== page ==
Mr. Ian Bruce (South Dorset): Has the hon. Gentleman had a chance to read the Information Committee report on computerisation for hon. Members? Has he noted that the rules of the House, which bind the Commission as well, prevent us from using efficiently the tens of millions of pounds that are being wasted on information technology in this place?
Mr. Kirkwood: The issue is before the Commission, particularly the way in which the departments of the House are acquiring their own IT equipment. We shall consider that as part of the Audit Committee process in the near future. The Senior Salaries Review Body is
The Parliamentary Secretary, Privy Council Office (Mr. Paddy Tipping): The Modernisation Committee has proposed radical changes in relation to programming and deferred Divisions, which it will want to evaluate in due course. I understand that the Committee is likely to consider matters such as the use of laptops in Committee Rooms in the near future.
Mr. Tipping: One of the more important recommendations of the Modernisation Committee acknowledges that pre-legislative scrutiny can be helpful. It enables us to obtain responses from outside the House, and provides the opportunity for Select Committees to examine draft legislation. The Queen's Speech contained a number of draft Bills. I hope that we can all benefit from such scrutiny and become more efficient as a result of it.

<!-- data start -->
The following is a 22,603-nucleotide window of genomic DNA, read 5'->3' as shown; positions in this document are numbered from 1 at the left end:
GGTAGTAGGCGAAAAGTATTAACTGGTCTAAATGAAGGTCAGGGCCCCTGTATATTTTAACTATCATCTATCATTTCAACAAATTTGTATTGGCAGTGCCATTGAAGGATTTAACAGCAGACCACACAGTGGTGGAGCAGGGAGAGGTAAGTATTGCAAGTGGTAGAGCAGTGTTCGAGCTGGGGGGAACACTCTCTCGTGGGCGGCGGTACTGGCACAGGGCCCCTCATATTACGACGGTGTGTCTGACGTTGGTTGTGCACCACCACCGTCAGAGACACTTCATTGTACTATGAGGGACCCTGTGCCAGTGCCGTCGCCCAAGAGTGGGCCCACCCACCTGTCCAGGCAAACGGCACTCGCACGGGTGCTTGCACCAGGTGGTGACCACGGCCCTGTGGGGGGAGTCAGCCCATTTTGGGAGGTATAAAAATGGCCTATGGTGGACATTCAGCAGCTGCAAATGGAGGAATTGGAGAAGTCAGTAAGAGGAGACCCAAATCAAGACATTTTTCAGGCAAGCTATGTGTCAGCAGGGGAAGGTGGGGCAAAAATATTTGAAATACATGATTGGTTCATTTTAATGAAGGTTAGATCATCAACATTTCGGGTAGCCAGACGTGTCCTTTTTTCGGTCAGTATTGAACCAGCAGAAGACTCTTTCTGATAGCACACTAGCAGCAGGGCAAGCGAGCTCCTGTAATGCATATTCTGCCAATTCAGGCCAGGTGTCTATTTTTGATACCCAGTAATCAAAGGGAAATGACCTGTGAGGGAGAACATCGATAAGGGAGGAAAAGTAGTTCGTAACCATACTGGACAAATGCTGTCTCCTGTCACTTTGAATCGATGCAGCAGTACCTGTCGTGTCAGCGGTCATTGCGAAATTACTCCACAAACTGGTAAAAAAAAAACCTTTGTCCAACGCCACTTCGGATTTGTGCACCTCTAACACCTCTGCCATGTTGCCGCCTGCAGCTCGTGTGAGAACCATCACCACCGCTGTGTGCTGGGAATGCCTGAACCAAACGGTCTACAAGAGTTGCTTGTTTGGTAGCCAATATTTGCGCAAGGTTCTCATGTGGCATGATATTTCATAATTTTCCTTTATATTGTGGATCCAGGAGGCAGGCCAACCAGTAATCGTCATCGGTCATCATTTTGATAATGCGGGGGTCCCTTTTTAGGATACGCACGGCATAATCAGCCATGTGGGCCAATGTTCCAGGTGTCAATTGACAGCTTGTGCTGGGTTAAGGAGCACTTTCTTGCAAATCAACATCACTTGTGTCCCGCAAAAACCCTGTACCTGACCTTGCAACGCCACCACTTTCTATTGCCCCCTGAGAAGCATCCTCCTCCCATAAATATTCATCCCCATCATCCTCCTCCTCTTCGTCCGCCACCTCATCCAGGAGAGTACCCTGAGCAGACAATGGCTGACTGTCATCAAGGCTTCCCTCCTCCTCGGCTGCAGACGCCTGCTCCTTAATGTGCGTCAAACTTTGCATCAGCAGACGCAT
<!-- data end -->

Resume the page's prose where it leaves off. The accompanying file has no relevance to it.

Mr. Paul Tyler (North Cornwall): I wish to follow up the answer that the Minister has just given on the scope of the work of the Select Committees. Can the Modernisation Committee look again at the remit of the Select Committees? Several are not linked to Departments, which means that they can be very effective in crossing the boundaries between departmental interests. We should not have to wait until Whitehall sorts itself out. Pre-legislative scrutiny, in a general sense, was carried out in the preparation of the rural White Paper. A holistic approach was taken in that case, and there should be a holistic Select Committee to scrutinise it.